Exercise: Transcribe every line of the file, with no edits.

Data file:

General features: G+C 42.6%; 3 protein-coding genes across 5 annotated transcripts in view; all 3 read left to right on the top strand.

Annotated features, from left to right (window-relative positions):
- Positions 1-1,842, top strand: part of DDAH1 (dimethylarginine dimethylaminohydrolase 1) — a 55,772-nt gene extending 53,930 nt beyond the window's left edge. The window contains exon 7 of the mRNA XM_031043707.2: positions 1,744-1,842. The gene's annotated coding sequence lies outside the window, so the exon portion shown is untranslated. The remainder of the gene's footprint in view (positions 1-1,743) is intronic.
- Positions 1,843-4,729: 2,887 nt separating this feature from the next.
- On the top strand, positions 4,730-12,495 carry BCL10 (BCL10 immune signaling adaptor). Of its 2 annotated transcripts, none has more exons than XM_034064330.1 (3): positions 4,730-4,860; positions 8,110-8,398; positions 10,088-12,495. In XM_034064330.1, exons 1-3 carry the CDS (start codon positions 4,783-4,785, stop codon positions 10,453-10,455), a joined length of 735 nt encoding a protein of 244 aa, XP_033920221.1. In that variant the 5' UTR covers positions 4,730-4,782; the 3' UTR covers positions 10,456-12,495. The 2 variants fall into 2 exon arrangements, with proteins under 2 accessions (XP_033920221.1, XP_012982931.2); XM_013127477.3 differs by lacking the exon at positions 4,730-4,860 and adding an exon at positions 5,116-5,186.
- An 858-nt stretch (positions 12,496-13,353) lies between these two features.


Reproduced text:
General features: G+C 42.6%; 3 protein-coding genes across 5 annotated transcripts in view; all 3 read left to right on the top strand.

Annotated features, from left to right (window-relative positions):
- Positions 1-1,842, top strand: part of DDAH1 (dimethylarginine dimethylaminohydrolase 1) — a 55,772-nt gene extending 53,930 nt beyond the window's left edge. The window contains exon 7 of the mRNA XM_031043707.2: positions 1,744-1,842. The gene's annotated coding sequence lies outside the window, so the exon portion shown is untranslated. The remainder of the gene's footprint in view (positions 1-1,743) is intronic.
- Positions 1,843-4,729: 2,887 nt separating this feature from the next.
- On the top strand, positions 4,730-12,495 carry BCL10 (BCL10 immune signaling adaptor). Of its 2 annotated transcripts, none has more exons than XM_034064330.1 (3): positions 4,730-4,860; positions 8,110-8,398; positions 10,088-12,495. In XM_034064330.1, exons 1-3 carry the CDS (start codon positions 4,783-4,785, stop codon positions 10,453-10,455), a joined length of 735 nt encoding a protein of 244 aa, XP_033920221.1. In that variant the 5' UTR covers positions 4,730-4,782; the 3' UTR covers positions 10,456-12,495. The 2 variants fall into 2 exon arrangements, with proteins under 2 accessions (XP_033920221.1, XP_012982931.2); XM_013127477.3 differs by lacking the exon at positions 4,730-4,860 and adding an exon at positions 5,116-5,186.
- An 858-nt stretch (positions 12,496-13,353) lies between these two features.